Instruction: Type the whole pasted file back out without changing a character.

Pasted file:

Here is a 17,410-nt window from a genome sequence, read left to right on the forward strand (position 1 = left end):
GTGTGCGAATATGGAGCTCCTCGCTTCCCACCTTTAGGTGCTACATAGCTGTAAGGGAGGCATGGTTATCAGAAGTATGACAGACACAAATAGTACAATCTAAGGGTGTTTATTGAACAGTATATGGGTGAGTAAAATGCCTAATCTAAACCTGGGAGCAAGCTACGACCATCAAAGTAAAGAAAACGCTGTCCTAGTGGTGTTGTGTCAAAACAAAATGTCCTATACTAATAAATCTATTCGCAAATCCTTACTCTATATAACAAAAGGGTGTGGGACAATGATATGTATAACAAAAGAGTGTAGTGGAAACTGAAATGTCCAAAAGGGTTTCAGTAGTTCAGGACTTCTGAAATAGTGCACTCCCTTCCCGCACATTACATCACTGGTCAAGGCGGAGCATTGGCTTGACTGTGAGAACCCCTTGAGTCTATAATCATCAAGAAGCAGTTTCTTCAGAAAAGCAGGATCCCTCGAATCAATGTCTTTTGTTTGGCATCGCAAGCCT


Here is a 17,410-nt window from a genome sequence, read left to right on the forward strand (position 1 = left end):
GTGTGCGAATATGGAGCTCCTCGCTTCCCACCTTTAGGTGCTACATAGCTGTAAGGGAGGCATGGTTATCAGAAGTATGACAGACACAAATAGTACAATCTAAGGGTGTTTATTGAACAGTATATGGGTGAGTAAAATGCCTAATCTAAACCTGGGAGCAAGCTACGACCATCAAAGTAAAGAAAACGCTGTCCTAGTGGTGTTGTGTCAAAACAAAATGTCCTATACTAATAAATCTATTCGCAAATCCTTACTCTATATAACAAAAGGGTGTGGGACAATGATATGTATAACAAAAGAGTGTAGTGGAAACTGAAATGTCCAAAAGGGTTTCAGTAGTTCAGGACTTCTGAAATAGTGCACTCCCTTCCCGCACATTACATCACTGGTCAAGGCGGAGCATTGGCTTGACTGTGAGAACCCCTTGAGTCTATAATCATCAAGAAGCAGTTTCTTCAGAAAAGCAGGATCCCTCGAATCAATGTCTTTTGTTTGGCATCGCAAGCCT